Using Digitization to Address Weaknesses in Financial Management – Dr. Bawumia advises auditors


The Vice President, Dr. Mahamudu Bawumia, urged internal auditors to leverage the government’s digitization program to identify risks and weaknesses in the public financial management system.

This, he said, would enable them to provide timely advice and recommendations to prevent corrupt practices.

The Vice President, who was speaking at this year’s Internal Audit and Governance Conference in Accra yesterday, said it was essential that governance leaders embrace digitalization for development.

“As internal auditors in a digital economy, your ability to provide independent assurance that the risk management, governance and internal control processes of public sector institutions are operating effectively depends, above all, on your adoption of the digital technology.

“We need, for example, The IIA Ghana to provide us with seasoned professionals who can lead these IT governance regimes in our public institutions and support institutional capacity building to enable us to achieve our stated goals,” said he added.


The IIA Ghana is an international professional association which was registered in April 2001. Its parent body is the Institute of International Auditors (IIA), headquartered in Florida, USA.

The two-day conference, themed: “Scaling Impact in a Digital Economy,” is the first in-person meeting since the outbreak of the COVID-19 pandemic and subsequent restrictions on public gatherings.

Dr Bawumia said the internal audit profession has evolved over the years, with internal auditing techniques shifting from a reactive and control-based form to a more proactive and risk-based approach.

This, he said, enabled internal auditors to anticipate risks and opportunities and provide assurance, advice and information when needed.

On corruption, he said, “The fight against corruption in our contemporary times and times cannot be won by adopting the antiquated tactics of firefighting.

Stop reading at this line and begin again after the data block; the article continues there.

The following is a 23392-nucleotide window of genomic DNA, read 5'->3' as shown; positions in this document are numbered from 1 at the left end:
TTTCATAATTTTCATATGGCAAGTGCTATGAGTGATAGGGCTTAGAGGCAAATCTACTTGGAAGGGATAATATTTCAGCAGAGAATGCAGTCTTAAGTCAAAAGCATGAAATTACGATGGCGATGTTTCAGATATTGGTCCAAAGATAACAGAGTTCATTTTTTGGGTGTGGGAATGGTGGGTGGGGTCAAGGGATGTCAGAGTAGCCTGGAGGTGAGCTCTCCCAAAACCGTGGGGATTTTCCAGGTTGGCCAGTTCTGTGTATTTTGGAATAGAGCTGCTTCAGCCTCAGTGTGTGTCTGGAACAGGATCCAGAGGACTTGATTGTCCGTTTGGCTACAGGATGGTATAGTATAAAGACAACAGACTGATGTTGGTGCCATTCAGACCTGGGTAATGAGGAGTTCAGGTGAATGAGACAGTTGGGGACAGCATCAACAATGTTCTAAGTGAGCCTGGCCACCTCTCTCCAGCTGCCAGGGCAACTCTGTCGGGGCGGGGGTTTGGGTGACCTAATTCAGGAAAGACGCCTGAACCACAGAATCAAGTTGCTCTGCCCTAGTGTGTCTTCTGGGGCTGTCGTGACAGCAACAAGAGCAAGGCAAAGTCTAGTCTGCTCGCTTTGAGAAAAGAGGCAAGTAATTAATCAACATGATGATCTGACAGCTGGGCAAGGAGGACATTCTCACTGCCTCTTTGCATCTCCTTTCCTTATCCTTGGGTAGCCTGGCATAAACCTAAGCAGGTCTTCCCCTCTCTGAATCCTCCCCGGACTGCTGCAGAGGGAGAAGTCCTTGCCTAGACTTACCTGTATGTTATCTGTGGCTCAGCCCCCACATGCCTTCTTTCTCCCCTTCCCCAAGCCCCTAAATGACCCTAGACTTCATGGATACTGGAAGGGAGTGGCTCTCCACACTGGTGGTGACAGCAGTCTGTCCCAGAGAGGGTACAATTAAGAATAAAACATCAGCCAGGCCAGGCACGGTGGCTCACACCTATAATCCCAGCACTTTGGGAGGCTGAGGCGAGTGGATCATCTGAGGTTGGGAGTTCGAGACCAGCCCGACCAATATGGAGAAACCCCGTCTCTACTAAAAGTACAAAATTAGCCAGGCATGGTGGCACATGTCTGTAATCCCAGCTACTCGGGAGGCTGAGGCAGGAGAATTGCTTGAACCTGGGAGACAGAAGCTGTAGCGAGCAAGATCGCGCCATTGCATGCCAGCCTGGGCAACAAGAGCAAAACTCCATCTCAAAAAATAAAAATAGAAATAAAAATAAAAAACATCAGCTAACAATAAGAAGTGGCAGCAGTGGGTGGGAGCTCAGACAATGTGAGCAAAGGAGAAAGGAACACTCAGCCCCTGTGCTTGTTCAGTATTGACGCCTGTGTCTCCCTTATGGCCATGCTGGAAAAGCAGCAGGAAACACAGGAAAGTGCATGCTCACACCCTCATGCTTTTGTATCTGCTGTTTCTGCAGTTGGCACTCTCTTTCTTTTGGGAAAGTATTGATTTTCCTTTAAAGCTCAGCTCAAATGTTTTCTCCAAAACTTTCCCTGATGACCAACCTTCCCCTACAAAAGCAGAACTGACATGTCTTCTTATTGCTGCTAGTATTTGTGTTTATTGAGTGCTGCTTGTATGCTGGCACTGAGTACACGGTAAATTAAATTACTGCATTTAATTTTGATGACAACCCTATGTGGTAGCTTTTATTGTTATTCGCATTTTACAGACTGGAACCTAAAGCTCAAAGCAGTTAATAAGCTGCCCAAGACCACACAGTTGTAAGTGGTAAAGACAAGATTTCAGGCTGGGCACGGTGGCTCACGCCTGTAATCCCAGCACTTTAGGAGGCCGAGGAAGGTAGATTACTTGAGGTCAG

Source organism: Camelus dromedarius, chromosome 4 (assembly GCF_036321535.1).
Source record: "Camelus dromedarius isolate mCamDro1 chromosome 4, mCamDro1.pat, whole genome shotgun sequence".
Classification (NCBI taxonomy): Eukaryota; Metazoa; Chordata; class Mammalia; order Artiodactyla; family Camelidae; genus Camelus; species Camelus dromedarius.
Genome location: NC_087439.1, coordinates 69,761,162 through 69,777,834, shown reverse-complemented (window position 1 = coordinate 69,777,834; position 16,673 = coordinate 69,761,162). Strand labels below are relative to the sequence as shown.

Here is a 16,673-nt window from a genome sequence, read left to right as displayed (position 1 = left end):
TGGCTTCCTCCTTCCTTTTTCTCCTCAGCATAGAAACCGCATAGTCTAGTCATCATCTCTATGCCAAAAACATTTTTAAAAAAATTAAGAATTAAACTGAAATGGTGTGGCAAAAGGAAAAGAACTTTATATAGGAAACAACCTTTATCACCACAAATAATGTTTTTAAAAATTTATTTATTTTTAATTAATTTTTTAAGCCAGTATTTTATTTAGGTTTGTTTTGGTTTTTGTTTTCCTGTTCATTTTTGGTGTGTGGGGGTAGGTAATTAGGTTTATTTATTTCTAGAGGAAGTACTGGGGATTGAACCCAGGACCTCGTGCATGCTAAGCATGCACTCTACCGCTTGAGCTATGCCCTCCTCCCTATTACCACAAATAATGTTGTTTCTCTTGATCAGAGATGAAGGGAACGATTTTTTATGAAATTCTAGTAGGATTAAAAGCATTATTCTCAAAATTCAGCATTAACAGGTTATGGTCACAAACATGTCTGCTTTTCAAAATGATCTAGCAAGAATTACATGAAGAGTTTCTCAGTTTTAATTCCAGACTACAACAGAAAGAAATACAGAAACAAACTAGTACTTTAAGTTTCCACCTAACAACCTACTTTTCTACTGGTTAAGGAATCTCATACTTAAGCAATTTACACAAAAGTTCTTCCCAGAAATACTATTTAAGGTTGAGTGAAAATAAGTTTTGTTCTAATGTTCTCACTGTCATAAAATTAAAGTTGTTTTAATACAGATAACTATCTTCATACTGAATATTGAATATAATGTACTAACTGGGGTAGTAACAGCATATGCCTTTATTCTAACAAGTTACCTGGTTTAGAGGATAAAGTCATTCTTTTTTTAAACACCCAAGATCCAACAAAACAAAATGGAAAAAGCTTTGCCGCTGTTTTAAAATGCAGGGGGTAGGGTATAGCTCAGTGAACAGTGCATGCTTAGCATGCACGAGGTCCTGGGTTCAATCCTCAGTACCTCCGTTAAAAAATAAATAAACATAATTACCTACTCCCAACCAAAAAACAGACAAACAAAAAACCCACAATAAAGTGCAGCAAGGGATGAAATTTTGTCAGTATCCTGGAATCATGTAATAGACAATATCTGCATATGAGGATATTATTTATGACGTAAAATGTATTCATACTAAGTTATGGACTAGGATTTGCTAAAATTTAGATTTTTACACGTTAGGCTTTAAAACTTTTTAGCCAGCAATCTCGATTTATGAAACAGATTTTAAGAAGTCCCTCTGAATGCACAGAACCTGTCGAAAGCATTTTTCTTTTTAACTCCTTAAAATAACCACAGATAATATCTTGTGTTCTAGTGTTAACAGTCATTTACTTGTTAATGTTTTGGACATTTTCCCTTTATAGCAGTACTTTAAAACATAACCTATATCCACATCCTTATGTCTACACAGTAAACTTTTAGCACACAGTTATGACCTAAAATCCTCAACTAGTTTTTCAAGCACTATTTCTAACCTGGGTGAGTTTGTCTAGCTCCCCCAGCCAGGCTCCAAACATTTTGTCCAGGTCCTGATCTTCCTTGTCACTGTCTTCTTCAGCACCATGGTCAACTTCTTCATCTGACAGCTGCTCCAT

On the contrary, he said, “we should be seen as doing more prevention than cure. This forces us, as a nation, to build strong oversight institutions, without which impunity becomes the very foundation upon which corrupt systems are built.”


The President of the African Federation of Institutes of Internal Auditors, Emmanuel Johannes, praised the government for working with the IIA to ensure that the association becomes one of the best in Africa.

He said that with appropriate legislation in place, barriers to the practice of internal auditing would be removed to ensure accountability and efficient use of resources.

Auditor General Johnson Akuamoah Asiedu, in a speech read on his behalf by Deputy Auditor General Agyin Evans Kobina, said auditors complement each other as they all work to ensure that public resources are protected.

He said digitalization has become a key driver for improving service delivery and driving growth, creating jobs, improving productivity in all sectors, reducing corruption, among others.

For her part, The IIA, Ghana President, Harriet Akua Karikari, said institutions must continue to adapt to digitalization and technological solutions in their operations.

According to her, internal auditors were required to take proactive and action-oriented approaches to identify emerging risks and help their respective entities address those risks.


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